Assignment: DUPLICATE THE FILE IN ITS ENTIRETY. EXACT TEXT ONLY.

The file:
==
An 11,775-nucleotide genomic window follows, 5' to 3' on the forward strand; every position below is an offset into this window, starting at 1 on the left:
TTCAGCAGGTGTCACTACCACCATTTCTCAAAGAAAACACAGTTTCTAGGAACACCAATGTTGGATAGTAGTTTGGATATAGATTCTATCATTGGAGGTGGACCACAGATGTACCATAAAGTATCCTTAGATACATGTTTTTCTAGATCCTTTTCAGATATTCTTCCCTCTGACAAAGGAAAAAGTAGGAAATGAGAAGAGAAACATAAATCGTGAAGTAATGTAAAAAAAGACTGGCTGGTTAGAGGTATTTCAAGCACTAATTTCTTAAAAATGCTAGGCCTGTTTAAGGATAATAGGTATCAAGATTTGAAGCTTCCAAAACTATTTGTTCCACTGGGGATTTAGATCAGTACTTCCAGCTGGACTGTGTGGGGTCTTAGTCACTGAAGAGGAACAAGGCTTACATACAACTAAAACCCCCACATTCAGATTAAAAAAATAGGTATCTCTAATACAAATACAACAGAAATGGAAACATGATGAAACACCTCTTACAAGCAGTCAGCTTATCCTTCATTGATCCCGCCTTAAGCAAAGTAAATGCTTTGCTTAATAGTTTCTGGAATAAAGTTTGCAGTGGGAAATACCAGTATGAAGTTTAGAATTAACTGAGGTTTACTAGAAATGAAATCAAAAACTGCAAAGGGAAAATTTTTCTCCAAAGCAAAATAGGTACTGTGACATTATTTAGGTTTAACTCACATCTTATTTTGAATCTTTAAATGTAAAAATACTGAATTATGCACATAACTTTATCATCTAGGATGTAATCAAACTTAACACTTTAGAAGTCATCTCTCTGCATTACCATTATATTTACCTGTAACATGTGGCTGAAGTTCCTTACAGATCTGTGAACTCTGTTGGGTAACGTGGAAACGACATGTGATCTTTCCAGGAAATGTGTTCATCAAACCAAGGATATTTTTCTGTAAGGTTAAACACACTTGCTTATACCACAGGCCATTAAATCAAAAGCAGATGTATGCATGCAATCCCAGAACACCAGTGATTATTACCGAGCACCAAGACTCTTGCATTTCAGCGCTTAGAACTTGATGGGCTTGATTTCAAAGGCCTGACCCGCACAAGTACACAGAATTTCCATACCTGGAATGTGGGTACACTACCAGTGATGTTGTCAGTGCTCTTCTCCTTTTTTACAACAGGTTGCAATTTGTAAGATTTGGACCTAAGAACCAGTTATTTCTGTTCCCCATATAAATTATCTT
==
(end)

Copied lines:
An 11,775-nucleotide genomic window follows, 5' to 3' on the forward strand; every position below is an offset into this window, starting at 1 on the left:
TTCAGCAGGTGTCACTACCACCATTTCTCAAAGAAAACACAGTTTCTAGGAACACCAATGTTGGATAGTAGTTTGGATATAGATTCTATCATTGGAGGTGGACCACAGATGTACCATAAAGTATCCTTAGATACATGTTTTTCTAGATCCTTTTCAGATATTCTTCCCTCTGACAAAGGAAAAAGTAGGAAATGAGAAGAGAAACATAAATCGTGAAGTAATGTAAAAAAAGACTGGCTGGTTAGAGGTATTTCAAGCACTAATTTCTTAAAAATGCTAGGCCTGTTTAAGGATAATAGGTATCAAGATTTGAAGCTTCCAAAACTATTTGTTCCACTGGGGATTTAGATCAGTACTTCCAGCTGGACTGTGTGGGGTCTTAGTCACTGAAGAGGAACAAGGCTTACATACAACTAAAACCCCCACATTCAGATTAAAAAAATAGGTATCTCTAATACAAATACAACAGAAATGGAAACATGATGAAACACCTCTTACAAGCAGTCAGCTTATCCTTCATTGATCCCGCCTTAAGCAAAGTAAATGCTTTGCTTAATAGTTTCTGGAATAAAGTTTGCAGTGGGAAATACCAGTATGAAGTTTAGAATTAACTGAGGTTTACTAGAAATGAAATCAAAAACTGCAAAGGGAAAATTTTTCTCCAAAGCAAAATAGGTACTGTGACATTATTTAGGTTTAACTCACATCTTATTTTGAATCTTTAAATGTAAAAATACTGAATTATGCACATAACTTTATCATCTAGGATGTAATCAAACTTAACACTTTAGAAGTCATCTCTCTGCATTACCATTATATTTACCTGTAACATGTGGCTGAAGTTCCTTACAGATCTGTGAACTCTGTTGGGTAACGTGGAAACGACATGTGATCTTTCCAGGAAATGTGTTCATCAAACCAAGGATATTTTTCTGTAAGGTTAAACACACTTGCTTATACCACAGGCCATTAAATCAAAAGCAGATGTATGCATGCAATCCCAGAACACCAGTGATTATTACCGAGCACCAAGACTCTTGCATTTCAGCGCTTAGAACTTGATGGGCTTGATTTCAAAGGCCTGACCCGCACAAGTACACAGAATTTCCATACCTGGAATGTGGGTACACTACCAGTGATGTTGTCAGTGCTCTTCTCCTTTTTTACAACAGGTTGCAATTTGTAAGATTTGGACCTAAGAACCAGTTATTTCTGTTCCCCATATAAATTATCTT